Over the years a number of theoretical models have been proposed with different repelling interac-tions, which include for example Coulomb, screened Coulomb, Lennard-Jones, dipole, logarithmic and hard sphere potentials (Jean et al. 2001; Schweigert et al. 1999). A recent experiment aimed at the determination and validation of the Coulomb interaction is that reported by (Zheng & Grieve (2006); Ghezzi et al. (2008)) (and references therein) consisting of several millimeter-sized metallic spheres lying on the lower plate of a parallel plate square capacitor. The spheres are laterally confined by a square metallic electrically charged boundary which prevents their dispersion in 2 D. One of the con-clusions reached is that no dipole interaction is ob-served and hence the remaining reasonable option is the Coulomb interaction. Furthermore the deformation of the ensemble of balls1 due to a gravitational gradient is measured inferring the nature of the re-pelling interaction aided by a computational method. This experiment belongs to a class of systems that are governed by the same physics, i.e., an interparticle interaction, a confining potential and an external potential (not to mention an eventual thermal activation). In the case that all of the above interactions have potentials that obey the Laplace equation with specific boundary conditions, we could then aim at numerically solving the equation of motion for the confined particles by means of the relaxation method where the physical interactions are incorporated via the corresponding boundary conditions in the confining border. In this work we take the experimental array referred to above (Zheng & Grieve 2006; Ghezzi et al. 2008) and apply the Laplace equation to construct a minimal model. We understand by a "minimal model" one which contains just the sufficient number of essential features that would characterize the relevant physical phenomena in the system. In our case these features are: the Coulombian repulsion field among the particles (millimeter-sized metallic spheres), the confining field between the square metallic border and the particles, and the gravitational field acting upon the system when this is tilted at a certain angle.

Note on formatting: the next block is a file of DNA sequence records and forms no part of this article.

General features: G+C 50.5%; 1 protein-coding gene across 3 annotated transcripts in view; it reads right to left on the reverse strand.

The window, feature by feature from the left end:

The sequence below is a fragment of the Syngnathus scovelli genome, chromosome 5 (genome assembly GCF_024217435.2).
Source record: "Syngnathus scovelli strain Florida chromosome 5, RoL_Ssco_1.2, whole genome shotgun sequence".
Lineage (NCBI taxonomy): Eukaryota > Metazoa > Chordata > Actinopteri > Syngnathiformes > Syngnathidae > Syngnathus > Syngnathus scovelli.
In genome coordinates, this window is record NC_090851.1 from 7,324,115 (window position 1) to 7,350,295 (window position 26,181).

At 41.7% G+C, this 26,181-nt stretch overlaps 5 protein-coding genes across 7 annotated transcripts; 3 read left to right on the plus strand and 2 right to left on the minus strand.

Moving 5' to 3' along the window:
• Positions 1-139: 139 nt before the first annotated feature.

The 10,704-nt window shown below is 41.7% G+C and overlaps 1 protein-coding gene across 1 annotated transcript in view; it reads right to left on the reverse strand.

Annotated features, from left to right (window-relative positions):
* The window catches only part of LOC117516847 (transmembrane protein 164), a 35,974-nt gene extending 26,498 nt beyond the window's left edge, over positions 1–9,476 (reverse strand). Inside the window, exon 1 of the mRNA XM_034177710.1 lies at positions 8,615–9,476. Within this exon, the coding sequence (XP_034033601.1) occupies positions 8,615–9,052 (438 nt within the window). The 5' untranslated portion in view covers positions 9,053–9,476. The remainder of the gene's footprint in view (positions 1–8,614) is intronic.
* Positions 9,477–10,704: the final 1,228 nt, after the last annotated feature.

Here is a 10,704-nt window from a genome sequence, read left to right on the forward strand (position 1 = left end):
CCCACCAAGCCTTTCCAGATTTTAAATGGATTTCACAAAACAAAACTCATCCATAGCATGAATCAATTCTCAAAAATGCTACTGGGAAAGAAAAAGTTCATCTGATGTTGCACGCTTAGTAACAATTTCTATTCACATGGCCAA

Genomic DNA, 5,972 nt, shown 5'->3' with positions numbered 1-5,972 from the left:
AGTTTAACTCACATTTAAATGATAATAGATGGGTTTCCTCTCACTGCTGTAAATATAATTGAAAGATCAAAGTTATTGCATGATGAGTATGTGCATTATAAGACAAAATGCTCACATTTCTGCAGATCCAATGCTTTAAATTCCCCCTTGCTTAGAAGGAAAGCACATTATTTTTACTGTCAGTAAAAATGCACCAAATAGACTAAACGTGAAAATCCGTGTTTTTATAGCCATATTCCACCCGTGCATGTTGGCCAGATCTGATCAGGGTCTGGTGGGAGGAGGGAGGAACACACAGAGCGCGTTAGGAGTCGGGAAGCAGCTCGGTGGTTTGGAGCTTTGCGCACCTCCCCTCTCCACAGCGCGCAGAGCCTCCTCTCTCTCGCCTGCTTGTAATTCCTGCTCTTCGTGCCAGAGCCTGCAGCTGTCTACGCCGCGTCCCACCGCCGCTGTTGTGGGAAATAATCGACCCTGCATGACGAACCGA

**2. THE MODEL**

The model which corresponds to the square parallel plate capacitor (figure 1) is a rectangular parallelepiped divided into 10 horizontal layers each containing 20 x 20 identical square boxes. When the tilting angle is zero the layers are perpendicular to the gravitational force, i.e., the system is level. The bottom and upper layers correspond to each of the parallel plates of the capacitor which have a definite electrical potential. The second layer from the bottom corresponds to the substrate in which the array of particles is located; only within this layer do the particles move according to the forces that yield the array to an equilibrium condition.

By assigning a definite electrical potential value to the box occupied by any particle at a certain instant, we can reproduce the physical condition that all particles are equally charged; since the particles move, the box with this definite potential will also move while its neighboring boxes have a potential that is to be determined numerically by solving the Laplace equation

in a 3D lattice. For our purposes, one of the most important properties of the solution of (1) is that the potential *V(x, y, z) *at some point (or box) is equal to the arithmetic mean of its six nearest neighbors in 3D,

where* *and similarly for *y *and *z. *The iterative numerical procedure by which (2) converges to a definite value of the potential at every point of the lattice is the well known relaxation method [17]. For simplicity we will take here-after adimensional units for the potential *V(x, y, z) *and for the coordinates *x, y, z *with unit increments *Δx = Δy = Δz *= 1 in a square lattice.